Monday, April 15, 2019

A City Girl's Search For A Stage In Rural Nova Scotia

In my minister's costume, delivering my first line.
For the past six weeks, I've been involved with the local community theatre group, called The Church Mouse Players. They do two productions a year, and we just wrapped "Virgil's Wedding".
I played a minister showing up at the chapel to do a funeral service - "Excuse me, is this where they're holdin' the funeral?" - and get flustered when I find out it's a wedding and I only have my funeral notes.

This was my first foray into acting; whether it will be my last remains to be seen. This small role in the second half of Act Two was more than enough for me, but the rehearsals (three a week) and the performances (four nights of dinner theatre) got put on top of all my other work.
So while others were bemoaning the "crash" that would follow this week, after we wrapped up on Saturday, I'm just grateful to have my Monday and Thursday nights back at home!

After dress rehearsal with "Virgil" and "Margaret"
"By golly, by the powers vested in me by the state, I know pronounce you husband and wife! Virgil, you may kiss the bride!"

Over the past 15 years, the Church Mouse Players have become known for the great dinner and the laugh-out-loud comedy. Every show sells out immediately; there's no need for advertising.
Apparently, "Virgil's Wedding" has been sitting on the shelf waiting for the right cast to come together, and it was worth the wait. The general consensus from the audience is that this was the best production yet. How does CMP top this one?

Well, with long-time actors like Anthony Black and Tiffany Lawless, as well as the same husband-wife director-producer/actor combination in Kendall Mills and Tania Thompson, this community theatre group knows what it's doing and simply keeps doing what it does best.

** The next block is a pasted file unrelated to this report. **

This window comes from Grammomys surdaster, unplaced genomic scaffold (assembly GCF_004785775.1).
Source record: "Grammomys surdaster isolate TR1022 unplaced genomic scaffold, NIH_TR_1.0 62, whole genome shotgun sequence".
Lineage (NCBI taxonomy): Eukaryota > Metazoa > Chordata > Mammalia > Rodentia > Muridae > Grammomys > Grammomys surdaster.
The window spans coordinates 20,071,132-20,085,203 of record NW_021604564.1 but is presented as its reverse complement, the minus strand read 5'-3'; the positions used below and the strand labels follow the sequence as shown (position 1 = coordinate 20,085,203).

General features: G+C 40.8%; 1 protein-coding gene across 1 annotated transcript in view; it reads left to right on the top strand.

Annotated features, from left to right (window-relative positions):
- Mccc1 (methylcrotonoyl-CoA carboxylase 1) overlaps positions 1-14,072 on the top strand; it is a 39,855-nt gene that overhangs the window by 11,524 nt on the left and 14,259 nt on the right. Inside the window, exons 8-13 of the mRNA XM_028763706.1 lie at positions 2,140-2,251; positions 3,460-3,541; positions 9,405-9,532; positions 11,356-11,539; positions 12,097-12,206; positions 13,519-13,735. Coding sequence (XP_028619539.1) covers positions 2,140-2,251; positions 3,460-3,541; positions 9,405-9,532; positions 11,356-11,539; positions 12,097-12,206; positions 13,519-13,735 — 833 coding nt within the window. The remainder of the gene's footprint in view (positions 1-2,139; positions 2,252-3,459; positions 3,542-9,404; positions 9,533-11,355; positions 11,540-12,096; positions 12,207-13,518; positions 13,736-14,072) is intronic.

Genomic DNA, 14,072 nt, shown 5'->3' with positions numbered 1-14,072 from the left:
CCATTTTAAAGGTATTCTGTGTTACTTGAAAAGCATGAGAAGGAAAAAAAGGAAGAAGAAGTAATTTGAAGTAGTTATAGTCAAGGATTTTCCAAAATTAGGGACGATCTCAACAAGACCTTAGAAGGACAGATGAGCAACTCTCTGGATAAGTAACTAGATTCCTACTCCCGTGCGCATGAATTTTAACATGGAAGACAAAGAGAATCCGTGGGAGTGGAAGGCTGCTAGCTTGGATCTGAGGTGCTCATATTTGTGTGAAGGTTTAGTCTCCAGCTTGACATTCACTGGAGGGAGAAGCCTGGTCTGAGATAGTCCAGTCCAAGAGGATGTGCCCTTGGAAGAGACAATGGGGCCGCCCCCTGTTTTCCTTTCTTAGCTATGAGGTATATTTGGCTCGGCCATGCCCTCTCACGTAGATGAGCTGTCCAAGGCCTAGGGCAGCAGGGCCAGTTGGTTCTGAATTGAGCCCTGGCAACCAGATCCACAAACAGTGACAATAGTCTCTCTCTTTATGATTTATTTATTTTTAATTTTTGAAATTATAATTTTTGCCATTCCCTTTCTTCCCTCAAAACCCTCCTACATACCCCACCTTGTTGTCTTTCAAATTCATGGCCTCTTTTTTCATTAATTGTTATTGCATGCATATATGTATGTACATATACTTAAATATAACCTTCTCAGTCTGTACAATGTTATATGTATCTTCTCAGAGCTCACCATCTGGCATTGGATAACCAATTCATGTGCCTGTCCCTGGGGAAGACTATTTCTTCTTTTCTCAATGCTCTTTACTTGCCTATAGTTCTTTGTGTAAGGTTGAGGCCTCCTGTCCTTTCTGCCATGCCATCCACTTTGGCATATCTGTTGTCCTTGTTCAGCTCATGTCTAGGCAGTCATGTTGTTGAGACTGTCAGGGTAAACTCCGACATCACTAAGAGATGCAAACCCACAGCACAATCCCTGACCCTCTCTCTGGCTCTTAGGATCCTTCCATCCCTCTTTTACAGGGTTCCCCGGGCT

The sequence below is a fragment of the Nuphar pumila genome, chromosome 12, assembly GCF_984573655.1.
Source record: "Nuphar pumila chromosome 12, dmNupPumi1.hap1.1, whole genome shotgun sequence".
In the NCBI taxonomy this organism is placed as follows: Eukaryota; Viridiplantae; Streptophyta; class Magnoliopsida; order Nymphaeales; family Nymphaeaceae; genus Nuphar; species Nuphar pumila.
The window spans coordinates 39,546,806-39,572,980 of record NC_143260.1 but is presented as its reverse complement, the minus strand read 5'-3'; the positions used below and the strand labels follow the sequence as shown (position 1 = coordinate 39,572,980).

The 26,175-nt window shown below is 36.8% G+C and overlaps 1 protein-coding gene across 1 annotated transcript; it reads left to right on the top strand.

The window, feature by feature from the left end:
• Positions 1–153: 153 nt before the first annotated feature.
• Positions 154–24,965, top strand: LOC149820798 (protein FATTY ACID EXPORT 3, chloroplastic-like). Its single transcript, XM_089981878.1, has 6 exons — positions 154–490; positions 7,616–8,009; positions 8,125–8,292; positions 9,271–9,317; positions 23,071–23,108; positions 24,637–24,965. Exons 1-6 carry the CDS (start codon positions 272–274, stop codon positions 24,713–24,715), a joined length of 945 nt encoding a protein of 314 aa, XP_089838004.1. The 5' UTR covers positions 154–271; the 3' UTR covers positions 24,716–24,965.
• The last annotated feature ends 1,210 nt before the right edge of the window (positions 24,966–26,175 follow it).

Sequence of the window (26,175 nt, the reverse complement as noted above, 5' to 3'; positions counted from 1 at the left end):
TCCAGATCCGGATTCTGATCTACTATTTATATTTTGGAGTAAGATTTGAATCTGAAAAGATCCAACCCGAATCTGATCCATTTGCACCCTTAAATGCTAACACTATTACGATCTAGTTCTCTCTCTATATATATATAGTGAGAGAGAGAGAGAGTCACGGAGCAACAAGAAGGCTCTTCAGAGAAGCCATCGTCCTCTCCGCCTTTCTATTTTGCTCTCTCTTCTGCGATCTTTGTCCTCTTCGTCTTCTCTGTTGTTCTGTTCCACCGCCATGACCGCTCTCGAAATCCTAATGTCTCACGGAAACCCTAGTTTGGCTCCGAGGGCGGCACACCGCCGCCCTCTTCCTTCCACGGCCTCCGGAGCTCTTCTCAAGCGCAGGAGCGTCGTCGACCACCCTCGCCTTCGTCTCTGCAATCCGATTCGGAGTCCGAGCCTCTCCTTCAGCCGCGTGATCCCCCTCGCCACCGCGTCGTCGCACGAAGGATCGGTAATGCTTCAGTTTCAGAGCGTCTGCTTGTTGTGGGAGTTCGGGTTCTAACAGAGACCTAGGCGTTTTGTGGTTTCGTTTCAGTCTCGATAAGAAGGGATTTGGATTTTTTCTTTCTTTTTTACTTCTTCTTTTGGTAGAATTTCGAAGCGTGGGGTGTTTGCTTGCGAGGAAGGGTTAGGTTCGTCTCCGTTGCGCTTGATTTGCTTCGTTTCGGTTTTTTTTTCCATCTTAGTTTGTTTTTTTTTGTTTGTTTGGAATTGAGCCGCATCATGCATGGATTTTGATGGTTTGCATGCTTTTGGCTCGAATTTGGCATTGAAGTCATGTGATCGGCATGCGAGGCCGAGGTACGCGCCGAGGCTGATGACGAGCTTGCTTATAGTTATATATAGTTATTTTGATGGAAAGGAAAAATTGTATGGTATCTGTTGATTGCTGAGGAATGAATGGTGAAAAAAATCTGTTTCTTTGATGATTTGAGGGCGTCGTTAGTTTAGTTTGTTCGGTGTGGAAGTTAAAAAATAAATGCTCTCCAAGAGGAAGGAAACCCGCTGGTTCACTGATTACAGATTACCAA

I am in awe of how this all comes together, and how the cast really does work together like a family (a good family, not a dysfunctional one!). Having been in the audience, and now seeing it from backstage, I understand what keeps people returning for just one more production. Having never been in a community theatre production, I can understand why people become so devoted to it.
And in such a small community as well.

The groom's mother shows off a dress to the wedding planners from the city.

Personally, as a morning person, the four nights of performances were challenging; I haven't done a yoga practice since last Monday! On Friday, I could have cried, I was so exhausted. But once you get to the hall and the ticket holders arrive, once you get backstage and into your costume, once the play forget about how tired you are and the energy of the performance takes over.
I even managed to keep my southern accent all the way through each performance!

Oh, by the way, it was the perfect play for me to do as my first one: Not only was Abba's "Dancing Queen" played three times, but there was this line in Act One, when Virgil says to his best friend, Ellard: "Them city girls may be okay to look at but you won't catch me marryin' one." 

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